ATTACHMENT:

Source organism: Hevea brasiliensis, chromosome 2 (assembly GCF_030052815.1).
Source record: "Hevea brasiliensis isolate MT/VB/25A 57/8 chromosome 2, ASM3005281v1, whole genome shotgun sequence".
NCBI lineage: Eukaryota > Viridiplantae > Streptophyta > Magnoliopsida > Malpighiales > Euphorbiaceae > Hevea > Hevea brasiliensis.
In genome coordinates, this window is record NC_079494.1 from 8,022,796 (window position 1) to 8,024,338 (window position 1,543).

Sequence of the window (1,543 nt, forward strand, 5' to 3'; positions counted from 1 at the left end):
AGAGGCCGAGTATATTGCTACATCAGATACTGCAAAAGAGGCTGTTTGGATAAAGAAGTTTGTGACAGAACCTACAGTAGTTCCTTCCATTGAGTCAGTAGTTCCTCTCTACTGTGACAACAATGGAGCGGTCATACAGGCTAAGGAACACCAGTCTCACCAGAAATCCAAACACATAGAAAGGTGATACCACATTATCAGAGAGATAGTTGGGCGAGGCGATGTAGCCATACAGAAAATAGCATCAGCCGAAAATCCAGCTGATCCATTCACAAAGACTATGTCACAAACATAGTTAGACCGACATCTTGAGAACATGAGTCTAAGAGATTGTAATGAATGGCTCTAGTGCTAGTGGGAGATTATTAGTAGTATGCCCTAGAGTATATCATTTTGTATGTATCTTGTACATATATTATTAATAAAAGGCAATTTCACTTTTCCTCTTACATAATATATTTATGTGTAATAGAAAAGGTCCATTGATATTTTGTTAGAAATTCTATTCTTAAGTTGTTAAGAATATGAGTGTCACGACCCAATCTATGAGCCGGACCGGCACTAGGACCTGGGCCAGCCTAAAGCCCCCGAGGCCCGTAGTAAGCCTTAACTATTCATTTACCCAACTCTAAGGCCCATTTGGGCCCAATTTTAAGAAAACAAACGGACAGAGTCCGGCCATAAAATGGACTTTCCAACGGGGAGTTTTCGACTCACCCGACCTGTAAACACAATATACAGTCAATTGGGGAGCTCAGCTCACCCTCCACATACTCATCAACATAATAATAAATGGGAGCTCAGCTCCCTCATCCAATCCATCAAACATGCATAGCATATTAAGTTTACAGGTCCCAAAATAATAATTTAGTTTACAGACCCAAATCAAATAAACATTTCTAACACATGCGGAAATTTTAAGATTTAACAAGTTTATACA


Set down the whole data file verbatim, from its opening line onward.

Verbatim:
Source organism: Hevea brasiliensis, chromosome 2 (assembly GCF_030052815.1).
Source record: "Hevea brasiliensis isolate MT/VB/25A 57/8 chromosome 2, ASM3005281v1, whole genome shotgun sequence".
NCBI lineage: Eukaryota > Viridiplantae > Streptophyta > Magnoliopsida > Malpighiales > Euphorbiaceae > Hevea > Hevea brasiliensis.
In genome coordinates, this window is record NC_079494.1 from 8,022,796 (window position 1) to 8,024,338 (window position 1,543).

Sequence of the window (1,543 nt, forward strand, 5' to 3'; positions counted from 1 at the left end):
AGAGGCCGAGTATATTGCTACATCAGATACTGCAAAAGAGGCTGTTTGGATAAAGAAGTTTGTGACAGAACCTACAGTAGTTCCTTCCATTGAGTCAGTAGTTCCTCTCTACTGTGACAACAATGGAGCGGTCATACAGGCTAAGGAACACCAGTCTCACCAGAAATCCAAACACATAGAAAGGTGATACCACATTATCAGAGAGATAGTTGGGCGAGGCGATGTAGCCATACAGAAAATAGCATCAGCCGAAAATCCAGCTGATCCATTCACAAAGACTATGTCACAAACATAGTTAGACCGACATCTTGAGAACATGAGTCTAAGAGATTGTAATGAATGGCTCTAGTGCTAGTGGGAGATTATTAGTAGTATGCCCTAGAGTATATCATTTTGTATGTATCTTGTACATATATTATTAATAAAAGGCAATTTCACTTTTCCTCTTACATAATATATTTATGTGTAATAGAAAAGGTCCATTGATATTTTGTTAGAAATTCTATTCTTAAGTTGTTAAGAATATGAGTGTCACGACCCAATCTATGAGCCGGACCGGCACTAGGACCTGGGCCAGCCTAAAGCCCCCGAGGCCCGTAGTAAGCCTTAACTATTCATTTACCCAACTCTAAGGCCCATTTGGGCCCAATTTTAAGAAAACAAACGGACAGAGTCCGGCCATAAAATGGACTTTCCAACGGGGAGTTTTCGACTCACCCGACCTGTAAACACAATATACAGTCAATTGGGGAGCTCAGCTCACCCTCCACATACTCATCAACATAATAATAAATGGGAGCTCAGCTCCCTCATCCAATCCATCAAACATGCATAGCATATTAAGTTTACAGGTCCCAAAATAATAATTTAGTTTACAGACCCAAATCAAATAAACATTTCTAACACATGCGGAAATTTTAAGATTTAACAAGTTTATACA